The Milwaukee Brewers are going to churn through some 40-man roster spots this offseason. That’s just the way things happen every winter under the David Stearns regime. There will be waiver claims, trades, Rule 5 Draft protection, non-tenders, free agent signings, and DFA’s. In fact, we have already seen a couple of moves by Stearns and company even before the end of the World Series — Hernan Perez was waived and released, and Deolis Guerra was signed to a big league contract with a spot on the 40-man.
Once the Fall Classic has concluded, the Brewers will have to reinstate two hurlers to the 40-man roster from the 60-day Injured List — Corey Knebel and Bobby Wahl. That means that two slots will need to be opened up to make room for them to return. We have already covered the five departing MLB free agents that the Brewers are set to lose, as well as five other players who could join them on the open market depending on what is decided regarding their contract options. Beyond that, which depth players on the fringes of the 40-man roster could be at risk of losing their spots?
RHP Taylor Williams
Williams missed two years as a prospect after undergoing Tommy John surgery, but there was rampant optimism about his high-90s fastball and future outlook once he returned to health and was added to the 40-man in late 2016. Williams debuted the following September and got his chance to lock down a regular relief spot during almost a full season with Milwaukee in 2018, but he has been plagued by inconsistent command and more-than-occasional blowup outings. Williams spent 2019 on the bullpen carousel between San Antonio and the Cream City, posting a 2.83 ERA in 46 games in Triple-A but a 9.82 ERA in 14.2 innings in the big leagues. Heading into his age-28 season, Williams is an out-of-options reliever who owns a 5.23 ERA in 72.1 innings across 71 outings at the game’s highest level. He’s underpitched his peripheral stats like FIP- (92) and DRA- (97), but it might be up to some other team to unlock whatever untapped potential Williams may still possess.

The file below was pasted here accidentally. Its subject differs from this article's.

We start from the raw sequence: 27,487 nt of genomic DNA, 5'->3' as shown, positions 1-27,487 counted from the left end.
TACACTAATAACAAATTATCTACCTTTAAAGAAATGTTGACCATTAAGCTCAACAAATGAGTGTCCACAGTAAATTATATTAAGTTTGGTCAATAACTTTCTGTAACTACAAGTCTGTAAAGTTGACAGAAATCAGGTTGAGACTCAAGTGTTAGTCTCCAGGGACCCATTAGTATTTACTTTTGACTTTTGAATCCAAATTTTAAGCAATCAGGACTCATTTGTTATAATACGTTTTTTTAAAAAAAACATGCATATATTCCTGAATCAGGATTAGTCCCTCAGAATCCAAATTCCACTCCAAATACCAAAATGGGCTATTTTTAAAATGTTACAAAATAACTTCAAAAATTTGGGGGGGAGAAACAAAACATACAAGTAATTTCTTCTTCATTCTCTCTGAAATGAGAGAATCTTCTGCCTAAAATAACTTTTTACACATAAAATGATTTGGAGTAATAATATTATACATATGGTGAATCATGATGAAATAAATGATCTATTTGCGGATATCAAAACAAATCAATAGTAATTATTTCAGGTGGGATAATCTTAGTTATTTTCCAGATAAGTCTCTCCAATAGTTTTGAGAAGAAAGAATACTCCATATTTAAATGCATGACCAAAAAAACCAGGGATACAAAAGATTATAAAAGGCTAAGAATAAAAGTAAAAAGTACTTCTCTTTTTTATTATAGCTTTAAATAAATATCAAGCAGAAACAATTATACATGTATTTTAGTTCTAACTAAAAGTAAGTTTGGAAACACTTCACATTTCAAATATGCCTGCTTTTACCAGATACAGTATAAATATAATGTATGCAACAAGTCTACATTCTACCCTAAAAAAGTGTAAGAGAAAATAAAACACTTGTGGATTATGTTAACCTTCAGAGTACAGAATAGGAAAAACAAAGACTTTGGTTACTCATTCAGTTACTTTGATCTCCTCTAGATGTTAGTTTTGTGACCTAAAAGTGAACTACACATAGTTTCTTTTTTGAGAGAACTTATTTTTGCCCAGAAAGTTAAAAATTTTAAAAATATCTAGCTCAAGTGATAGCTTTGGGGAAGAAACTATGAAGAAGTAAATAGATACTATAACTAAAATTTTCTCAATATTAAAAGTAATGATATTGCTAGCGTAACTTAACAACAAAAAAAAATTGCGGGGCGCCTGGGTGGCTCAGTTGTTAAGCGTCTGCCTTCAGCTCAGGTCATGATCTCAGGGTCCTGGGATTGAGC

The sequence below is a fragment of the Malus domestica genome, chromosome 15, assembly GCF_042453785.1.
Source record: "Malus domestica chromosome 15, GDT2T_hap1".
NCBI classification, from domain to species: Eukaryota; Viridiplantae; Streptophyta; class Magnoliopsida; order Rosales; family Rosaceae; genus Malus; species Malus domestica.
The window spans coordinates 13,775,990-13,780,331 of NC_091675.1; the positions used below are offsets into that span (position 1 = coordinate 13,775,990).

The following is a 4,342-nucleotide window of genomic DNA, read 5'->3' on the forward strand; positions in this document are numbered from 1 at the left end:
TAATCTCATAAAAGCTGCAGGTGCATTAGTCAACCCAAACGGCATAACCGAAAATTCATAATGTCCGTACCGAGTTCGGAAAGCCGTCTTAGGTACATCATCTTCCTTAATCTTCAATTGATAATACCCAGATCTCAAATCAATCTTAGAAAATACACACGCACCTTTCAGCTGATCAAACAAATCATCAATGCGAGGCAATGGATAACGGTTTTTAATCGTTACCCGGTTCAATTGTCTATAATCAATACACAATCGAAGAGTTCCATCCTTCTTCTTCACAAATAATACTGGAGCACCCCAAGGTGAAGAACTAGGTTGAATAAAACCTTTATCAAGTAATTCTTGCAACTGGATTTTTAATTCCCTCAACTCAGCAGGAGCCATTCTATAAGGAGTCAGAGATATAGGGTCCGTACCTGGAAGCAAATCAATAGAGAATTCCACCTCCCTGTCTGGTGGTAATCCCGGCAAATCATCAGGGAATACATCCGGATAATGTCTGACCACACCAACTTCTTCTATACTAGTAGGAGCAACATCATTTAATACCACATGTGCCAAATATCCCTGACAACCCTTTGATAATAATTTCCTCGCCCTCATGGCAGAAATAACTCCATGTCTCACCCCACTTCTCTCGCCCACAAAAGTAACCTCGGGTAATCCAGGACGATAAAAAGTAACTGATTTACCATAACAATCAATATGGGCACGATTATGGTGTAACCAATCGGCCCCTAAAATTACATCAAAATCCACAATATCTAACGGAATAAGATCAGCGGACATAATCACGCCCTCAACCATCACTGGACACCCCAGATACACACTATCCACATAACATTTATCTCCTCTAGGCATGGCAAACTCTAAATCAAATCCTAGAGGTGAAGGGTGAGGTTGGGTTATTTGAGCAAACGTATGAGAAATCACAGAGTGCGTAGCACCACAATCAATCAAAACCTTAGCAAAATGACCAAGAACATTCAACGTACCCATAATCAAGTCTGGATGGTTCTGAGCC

C David Freitas
The Brewers acquired Freitas in a minor swap with the Mariners in April to bolster their catching depth, and he went on win the Pacific Coast League batting title by hitting .387/.459/.571 with a dozen dingers for a 155 wRC+ in 85 games with San Antonio. Unfortunately the journeyman backstop floundered at the big league level when was called up in September, recording just one hit and three walks in 16 plate appearances. The soon-to-be 31 year old Freitas will still have one minor league option intact for 2020, but so will the much younger Jacob Nottingham, which could make the veteran’s continued presence a bit superfluous.
1B Tyler Austin
Milwaukee signed Austin to a minor league deal in August after he was cut loose by the Giants. He delivered in a couple of key spots off the bench in September, but the journeyman spent time with three organizations in 2019 and has produced only a modest .219/.292/.451 slash in 583 MLB plate appearances since he debuted in 2016. Austin turned 28 in September and he’s both arbitration-eligible and out of minor league options.
UTIL Tyler Saladino
The organization clearly likes Tyler Saladino, as they went out and traded for him from the White Sox and then gave him chances to wrestle the starting shortstop job away from Orlando Arcia in both 2018 and 2019. A gruesome and ill-timed ankle injury ended an early hot streak when he debuted with the team, but outside of that stretch, Saladino has largely failed to produce with the Brewers. In 80 games and 201 plate appearances spread across the last two seasons, Saladino has batted .202/.265/.333 with seven home runs. He has played a solid shortstop, at least, and we’ll surely never forget that time he hit grand slams in back-to-back games. Saladino is another arb-eligible, out-of-options player, and he’s entering his age-30 season.
UTIL Cory Spangenberg
It looked like Spangenberg was ticketed for a platoon at second base when he joined the Brewers last winter, but the late signing of Mike Moustakas pushed the left-handed hitter to Triple-A. He enjoyed a strong season there while playing all over the diamond, then got regular playing time with Milwaukee after getting called up in September. He started games at short, second, third, and left field but batted just .232/.277/.358 with a pair of homers and three steals in 32 games. When he signed, the front office praised Spangenberg’s potential for untapped power, especially at Miller Park. But he’ll be 29 next spring, is arbitration eligible, and is out of minor league options.
Statistics courtesy of Fangraphs and Baseball-Reference